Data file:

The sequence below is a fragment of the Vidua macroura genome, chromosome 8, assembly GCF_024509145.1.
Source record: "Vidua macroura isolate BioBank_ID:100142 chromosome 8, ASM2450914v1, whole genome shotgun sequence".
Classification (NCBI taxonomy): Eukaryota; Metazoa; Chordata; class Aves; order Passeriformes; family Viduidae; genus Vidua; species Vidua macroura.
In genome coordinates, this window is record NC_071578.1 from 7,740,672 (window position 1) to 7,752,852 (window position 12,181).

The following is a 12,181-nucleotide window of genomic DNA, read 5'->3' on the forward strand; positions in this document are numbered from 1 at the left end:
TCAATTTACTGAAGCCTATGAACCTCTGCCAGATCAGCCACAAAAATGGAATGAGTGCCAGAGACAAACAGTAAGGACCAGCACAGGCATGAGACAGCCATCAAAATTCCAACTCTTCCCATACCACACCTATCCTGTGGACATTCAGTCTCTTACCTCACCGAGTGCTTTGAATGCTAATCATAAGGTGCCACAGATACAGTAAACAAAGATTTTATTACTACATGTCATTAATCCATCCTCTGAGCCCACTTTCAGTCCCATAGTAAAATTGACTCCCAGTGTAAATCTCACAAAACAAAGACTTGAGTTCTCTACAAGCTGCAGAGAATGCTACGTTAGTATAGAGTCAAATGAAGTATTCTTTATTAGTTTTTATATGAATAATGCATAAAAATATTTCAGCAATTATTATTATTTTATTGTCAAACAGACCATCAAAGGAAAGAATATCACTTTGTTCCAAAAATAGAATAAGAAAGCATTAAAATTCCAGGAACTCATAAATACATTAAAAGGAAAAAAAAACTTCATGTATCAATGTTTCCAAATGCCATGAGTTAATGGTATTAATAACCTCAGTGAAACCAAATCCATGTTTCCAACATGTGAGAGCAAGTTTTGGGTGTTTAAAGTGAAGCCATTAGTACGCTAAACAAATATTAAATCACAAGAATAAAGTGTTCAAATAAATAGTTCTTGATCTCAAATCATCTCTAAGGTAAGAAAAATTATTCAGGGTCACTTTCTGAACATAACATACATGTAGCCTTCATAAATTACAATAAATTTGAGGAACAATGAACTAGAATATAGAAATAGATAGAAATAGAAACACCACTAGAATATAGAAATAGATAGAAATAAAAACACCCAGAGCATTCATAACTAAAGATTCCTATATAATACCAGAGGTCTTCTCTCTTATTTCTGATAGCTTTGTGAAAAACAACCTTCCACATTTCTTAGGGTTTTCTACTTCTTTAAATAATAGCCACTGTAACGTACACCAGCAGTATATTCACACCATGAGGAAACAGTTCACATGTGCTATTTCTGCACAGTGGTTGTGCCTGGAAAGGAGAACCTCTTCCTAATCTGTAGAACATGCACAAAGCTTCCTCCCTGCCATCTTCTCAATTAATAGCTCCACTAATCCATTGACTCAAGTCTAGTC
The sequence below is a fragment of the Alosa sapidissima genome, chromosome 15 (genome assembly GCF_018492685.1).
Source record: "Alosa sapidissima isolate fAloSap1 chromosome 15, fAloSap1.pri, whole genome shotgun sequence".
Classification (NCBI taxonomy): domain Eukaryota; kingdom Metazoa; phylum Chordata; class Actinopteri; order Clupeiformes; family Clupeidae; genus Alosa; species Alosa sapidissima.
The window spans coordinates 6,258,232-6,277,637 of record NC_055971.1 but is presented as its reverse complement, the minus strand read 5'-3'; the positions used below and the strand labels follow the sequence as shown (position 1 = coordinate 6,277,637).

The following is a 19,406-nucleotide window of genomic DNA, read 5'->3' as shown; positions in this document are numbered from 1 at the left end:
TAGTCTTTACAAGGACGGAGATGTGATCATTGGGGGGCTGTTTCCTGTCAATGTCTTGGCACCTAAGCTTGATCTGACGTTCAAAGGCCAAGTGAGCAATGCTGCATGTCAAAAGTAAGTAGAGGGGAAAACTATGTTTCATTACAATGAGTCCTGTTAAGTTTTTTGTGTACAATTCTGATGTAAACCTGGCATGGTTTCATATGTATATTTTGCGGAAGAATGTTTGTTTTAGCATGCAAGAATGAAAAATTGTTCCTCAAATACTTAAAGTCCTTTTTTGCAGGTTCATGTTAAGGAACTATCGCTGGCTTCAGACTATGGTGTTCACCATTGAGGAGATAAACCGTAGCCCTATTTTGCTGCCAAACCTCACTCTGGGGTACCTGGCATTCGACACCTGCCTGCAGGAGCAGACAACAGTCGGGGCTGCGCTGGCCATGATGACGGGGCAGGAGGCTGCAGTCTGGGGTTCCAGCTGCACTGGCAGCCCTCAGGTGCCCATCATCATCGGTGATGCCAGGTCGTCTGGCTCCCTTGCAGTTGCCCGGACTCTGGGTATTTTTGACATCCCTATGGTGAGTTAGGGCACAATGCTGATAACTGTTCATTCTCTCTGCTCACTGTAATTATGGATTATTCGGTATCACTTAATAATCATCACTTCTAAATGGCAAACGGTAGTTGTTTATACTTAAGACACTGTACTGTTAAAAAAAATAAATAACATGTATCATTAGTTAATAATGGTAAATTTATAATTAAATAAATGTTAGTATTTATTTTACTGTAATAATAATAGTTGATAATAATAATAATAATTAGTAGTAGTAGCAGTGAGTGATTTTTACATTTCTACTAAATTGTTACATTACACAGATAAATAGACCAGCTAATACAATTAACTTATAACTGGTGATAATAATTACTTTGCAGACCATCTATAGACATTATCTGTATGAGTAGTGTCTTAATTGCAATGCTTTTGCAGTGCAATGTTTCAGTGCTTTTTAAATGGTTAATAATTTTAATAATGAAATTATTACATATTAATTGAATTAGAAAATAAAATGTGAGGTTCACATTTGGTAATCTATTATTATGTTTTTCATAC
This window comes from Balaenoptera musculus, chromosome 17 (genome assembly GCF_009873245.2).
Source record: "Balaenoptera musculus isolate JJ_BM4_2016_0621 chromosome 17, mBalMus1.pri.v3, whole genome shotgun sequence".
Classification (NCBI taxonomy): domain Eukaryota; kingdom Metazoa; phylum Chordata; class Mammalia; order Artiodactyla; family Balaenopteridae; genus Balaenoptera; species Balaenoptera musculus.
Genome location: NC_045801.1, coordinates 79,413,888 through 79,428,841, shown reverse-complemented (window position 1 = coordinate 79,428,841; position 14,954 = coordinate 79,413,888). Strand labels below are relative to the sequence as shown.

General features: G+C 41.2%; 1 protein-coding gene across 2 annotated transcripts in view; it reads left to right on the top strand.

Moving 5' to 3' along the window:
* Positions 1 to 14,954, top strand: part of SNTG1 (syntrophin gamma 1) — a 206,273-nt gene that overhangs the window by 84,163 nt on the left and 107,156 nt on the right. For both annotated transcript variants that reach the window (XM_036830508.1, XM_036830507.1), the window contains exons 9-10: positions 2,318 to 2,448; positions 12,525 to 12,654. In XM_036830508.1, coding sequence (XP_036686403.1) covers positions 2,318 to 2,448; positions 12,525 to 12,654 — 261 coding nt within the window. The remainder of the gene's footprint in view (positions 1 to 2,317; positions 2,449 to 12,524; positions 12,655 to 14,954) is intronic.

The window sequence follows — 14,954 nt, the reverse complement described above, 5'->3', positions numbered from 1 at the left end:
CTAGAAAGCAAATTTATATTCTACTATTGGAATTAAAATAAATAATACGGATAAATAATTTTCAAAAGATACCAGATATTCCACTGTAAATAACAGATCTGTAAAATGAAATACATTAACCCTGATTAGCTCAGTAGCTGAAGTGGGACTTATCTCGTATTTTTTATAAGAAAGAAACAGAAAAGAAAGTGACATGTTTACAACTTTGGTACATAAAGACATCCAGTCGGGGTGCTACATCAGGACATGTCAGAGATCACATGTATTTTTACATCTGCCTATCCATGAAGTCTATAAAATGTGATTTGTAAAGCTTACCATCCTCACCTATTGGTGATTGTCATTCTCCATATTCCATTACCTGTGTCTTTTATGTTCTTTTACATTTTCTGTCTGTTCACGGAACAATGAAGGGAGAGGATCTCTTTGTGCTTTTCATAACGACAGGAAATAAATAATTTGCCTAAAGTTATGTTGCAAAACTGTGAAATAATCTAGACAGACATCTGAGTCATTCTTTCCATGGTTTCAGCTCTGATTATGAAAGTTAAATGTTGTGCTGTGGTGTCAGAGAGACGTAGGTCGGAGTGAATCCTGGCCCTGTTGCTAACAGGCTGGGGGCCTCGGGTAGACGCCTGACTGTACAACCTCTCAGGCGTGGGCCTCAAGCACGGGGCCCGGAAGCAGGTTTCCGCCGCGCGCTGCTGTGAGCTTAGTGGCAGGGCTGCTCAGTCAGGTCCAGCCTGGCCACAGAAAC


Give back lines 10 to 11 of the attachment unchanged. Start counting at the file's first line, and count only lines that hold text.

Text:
The window spans coordinates 6,258,232-6,277,637 of record NC_055971.1 but is presented as its reverse complement, the minus strand read 5'-3'; the positions used below and the strand labels follow the sequence as shown (position 1 = coordinate 6,277,637).

The following is a 19,406-nucleotide window of genomic DNA, read 5'->3' as shown; positions in this document are numbered from 1 at the left end: